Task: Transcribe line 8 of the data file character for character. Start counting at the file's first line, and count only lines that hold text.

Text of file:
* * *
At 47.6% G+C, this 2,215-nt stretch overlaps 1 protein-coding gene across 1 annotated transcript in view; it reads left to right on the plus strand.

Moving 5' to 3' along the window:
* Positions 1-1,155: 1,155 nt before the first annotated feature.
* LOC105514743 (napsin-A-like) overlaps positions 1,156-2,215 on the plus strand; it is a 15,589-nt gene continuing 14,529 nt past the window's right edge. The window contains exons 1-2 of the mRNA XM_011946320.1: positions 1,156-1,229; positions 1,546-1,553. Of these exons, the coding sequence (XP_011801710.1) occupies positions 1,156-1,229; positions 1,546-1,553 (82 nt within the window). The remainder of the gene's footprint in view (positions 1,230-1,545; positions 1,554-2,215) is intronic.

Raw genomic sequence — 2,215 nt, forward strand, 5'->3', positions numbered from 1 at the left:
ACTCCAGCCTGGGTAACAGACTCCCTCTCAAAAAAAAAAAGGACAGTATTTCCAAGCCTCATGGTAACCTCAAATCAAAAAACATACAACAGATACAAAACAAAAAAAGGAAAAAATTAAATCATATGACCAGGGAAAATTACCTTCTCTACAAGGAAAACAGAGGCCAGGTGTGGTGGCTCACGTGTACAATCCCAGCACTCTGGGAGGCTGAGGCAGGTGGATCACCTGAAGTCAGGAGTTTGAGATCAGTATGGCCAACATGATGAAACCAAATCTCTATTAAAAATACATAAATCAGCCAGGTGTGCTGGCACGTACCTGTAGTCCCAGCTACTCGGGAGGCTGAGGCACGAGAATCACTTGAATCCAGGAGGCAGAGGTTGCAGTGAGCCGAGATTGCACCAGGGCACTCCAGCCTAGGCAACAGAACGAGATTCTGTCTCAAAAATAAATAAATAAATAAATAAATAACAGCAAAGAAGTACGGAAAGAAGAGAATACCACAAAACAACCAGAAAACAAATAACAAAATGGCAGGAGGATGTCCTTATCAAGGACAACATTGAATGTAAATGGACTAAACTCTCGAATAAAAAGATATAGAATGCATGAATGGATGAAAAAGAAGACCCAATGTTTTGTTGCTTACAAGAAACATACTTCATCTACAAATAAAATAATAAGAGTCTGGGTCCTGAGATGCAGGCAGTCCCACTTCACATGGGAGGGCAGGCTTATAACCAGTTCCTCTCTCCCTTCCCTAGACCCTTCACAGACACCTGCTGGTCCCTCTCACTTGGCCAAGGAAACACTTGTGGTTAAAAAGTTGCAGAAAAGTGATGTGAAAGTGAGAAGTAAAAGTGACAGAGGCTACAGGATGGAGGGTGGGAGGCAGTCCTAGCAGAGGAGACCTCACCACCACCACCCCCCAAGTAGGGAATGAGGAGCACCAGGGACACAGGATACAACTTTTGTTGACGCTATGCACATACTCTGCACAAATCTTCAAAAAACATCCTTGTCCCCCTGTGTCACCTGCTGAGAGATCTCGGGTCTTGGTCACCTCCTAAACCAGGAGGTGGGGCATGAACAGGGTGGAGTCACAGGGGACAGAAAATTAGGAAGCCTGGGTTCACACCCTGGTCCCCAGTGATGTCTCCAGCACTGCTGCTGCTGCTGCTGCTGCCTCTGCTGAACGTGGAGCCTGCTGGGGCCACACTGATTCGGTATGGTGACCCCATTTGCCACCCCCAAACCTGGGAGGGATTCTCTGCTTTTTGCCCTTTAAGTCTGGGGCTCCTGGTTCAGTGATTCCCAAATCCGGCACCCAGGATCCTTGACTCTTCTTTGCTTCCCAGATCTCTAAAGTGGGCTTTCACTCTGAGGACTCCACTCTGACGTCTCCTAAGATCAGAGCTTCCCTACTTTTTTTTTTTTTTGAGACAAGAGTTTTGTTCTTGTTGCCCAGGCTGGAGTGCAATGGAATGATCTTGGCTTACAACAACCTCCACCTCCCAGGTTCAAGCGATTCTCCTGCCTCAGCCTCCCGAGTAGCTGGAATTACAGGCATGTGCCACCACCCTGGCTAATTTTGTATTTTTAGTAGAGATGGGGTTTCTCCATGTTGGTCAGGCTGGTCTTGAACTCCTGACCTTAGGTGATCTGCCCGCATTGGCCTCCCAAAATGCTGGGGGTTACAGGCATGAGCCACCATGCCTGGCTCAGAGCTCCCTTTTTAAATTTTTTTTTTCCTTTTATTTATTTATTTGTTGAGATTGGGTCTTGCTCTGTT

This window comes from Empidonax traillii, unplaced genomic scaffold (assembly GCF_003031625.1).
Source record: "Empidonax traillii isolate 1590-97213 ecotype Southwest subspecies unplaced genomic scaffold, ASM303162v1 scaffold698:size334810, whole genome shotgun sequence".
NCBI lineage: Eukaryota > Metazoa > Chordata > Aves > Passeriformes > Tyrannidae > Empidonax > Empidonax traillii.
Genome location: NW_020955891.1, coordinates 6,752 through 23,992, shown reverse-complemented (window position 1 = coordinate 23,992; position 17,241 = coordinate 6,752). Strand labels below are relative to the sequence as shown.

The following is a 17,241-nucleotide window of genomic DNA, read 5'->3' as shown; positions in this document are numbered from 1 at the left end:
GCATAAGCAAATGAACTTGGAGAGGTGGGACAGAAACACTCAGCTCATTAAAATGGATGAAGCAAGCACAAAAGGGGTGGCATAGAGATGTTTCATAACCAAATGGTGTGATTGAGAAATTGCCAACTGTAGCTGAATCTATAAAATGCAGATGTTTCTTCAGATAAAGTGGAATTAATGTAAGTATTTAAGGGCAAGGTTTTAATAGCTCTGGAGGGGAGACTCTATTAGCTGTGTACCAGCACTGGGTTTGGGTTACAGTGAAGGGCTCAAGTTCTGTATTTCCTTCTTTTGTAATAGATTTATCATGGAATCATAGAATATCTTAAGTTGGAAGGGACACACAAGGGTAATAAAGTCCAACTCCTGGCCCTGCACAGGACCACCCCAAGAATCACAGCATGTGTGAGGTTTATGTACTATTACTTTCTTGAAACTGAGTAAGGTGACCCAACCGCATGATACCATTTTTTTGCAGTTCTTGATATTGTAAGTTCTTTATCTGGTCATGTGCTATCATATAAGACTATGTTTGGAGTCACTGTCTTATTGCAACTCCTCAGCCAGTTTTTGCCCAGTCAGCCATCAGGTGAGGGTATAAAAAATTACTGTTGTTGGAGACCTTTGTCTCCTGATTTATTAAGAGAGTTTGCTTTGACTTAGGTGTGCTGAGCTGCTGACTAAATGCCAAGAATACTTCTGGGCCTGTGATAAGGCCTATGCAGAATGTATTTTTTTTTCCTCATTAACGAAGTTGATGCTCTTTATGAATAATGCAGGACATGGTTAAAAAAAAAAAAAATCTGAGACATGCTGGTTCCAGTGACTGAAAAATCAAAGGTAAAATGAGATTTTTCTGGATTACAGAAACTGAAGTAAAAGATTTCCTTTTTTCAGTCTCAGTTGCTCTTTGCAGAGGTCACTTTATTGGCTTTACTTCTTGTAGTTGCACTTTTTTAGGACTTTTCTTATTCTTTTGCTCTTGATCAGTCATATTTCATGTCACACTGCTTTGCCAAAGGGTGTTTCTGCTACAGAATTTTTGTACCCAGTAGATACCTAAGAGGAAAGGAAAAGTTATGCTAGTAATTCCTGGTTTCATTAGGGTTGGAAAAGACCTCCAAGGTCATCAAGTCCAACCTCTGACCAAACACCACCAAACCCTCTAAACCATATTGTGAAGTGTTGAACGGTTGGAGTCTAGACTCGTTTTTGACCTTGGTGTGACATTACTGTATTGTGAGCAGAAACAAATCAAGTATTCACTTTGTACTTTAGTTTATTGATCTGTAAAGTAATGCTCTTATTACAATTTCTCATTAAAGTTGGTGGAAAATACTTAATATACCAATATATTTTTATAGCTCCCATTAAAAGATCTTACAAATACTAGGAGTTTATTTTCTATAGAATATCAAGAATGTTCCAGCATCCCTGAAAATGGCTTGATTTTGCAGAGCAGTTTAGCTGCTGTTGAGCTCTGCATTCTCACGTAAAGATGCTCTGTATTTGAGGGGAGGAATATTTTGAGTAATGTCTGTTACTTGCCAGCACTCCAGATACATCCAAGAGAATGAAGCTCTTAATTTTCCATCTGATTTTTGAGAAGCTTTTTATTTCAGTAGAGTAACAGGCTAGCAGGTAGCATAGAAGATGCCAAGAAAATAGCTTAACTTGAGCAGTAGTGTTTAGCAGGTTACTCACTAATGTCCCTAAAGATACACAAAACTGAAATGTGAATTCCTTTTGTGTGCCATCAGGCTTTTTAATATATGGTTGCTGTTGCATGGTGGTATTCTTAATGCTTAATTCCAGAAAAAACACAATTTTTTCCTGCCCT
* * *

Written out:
Source record: "Empidonax traillii isolate 1590-97213 ecotype Southwest subspecies unplaced genomic scaffold, ASM303162v1 scaffold698:size334810, whole genome shotgun sequence".